One caveat to the analysis discussed immediately above is that the temporal resolution of the magnetic field measurements is similar to the stagnation time of 10 ns. It is possible that the data in Figs. 4–6 have not captured the implosion dynamics. The positions of the signals from the O III and O VI emission lines are taken to be the outermost radius where the emission is observed. If the plasma compresses to a much smaller radius during the gate time, our approach would attribute a larger radius to the pinch. One solution to resolve this uncertainty would be to perform Zeeman polarization spectroscopy on emission lines from a higher charge state than O VI, which only appears in the hottest region of the pinch. This effort could also address the question of whether there is a large current density and magnetic field interior to the present innermost measured position.

It was shown that to truly determine the inductance in the driven load, magnetic-field-distribution measurements, such as those done here, are necessary. Inductance estimations based on imaging data or electrical measurements are insufficient.

The innovative spectroscopic technique is seen to provide rather new experimental information on the magnetic field distribution, and thus, new insights into the dynamics of the imploding and stagnating plasma are presently being sought for. This technique can be expanded to serve as a highly valuable diagnostic tool for various high-energy-density plasma systems. When suitable emission lines cannot be found to yield the field distribution in a given system, several doping schemes can be used to seed the medium with suitable tracers. Thus, the technique will hopefully provide previously unattainable information in other experiments as well.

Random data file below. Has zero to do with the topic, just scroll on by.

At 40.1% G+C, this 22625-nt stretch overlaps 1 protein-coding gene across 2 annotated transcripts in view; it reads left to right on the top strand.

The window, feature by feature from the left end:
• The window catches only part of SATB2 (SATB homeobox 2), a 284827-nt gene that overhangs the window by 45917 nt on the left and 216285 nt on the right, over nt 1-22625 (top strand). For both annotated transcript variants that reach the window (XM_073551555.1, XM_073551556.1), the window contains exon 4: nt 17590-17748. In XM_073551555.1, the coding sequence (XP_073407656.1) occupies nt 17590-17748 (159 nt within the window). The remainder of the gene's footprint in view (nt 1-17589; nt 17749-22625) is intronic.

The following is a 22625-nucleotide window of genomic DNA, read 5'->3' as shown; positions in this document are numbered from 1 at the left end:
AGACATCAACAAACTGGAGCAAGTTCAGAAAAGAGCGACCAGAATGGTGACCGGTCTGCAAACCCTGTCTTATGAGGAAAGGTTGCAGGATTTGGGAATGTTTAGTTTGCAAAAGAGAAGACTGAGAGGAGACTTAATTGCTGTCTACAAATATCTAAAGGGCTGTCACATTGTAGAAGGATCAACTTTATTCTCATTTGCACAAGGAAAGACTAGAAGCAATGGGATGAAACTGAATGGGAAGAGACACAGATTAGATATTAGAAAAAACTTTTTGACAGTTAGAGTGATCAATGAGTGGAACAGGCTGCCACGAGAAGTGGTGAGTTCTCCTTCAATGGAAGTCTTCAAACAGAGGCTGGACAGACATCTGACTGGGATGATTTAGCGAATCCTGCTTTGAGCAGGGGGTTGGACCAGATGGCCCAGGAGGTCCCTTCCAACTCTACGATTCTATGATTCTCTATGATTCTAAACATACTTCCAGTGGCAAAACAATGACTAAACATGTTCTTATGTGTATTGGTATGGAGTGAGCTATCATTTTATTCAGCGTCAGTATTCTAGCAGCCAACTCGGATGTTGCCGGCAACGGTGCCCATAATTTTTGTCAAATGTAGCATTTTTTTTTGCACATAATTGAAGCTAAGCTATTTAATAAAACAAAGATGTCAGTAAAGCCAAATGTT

We thank A. Fisher and H. S. Staruss for invaluable suggestions and fruitful discussions and P. Meiri for his skillful assistance. This research was supported by the Israel Science Foundation (Grant No. 692/13), by the Cornell Multi-University Center of Excellence for Pulsed-Power-Driven High-Energy-Density Science (USA), and at NRL by the U.S. Department of Energy/National Nuclear Security Administration under Grant No. DE-NA0001564.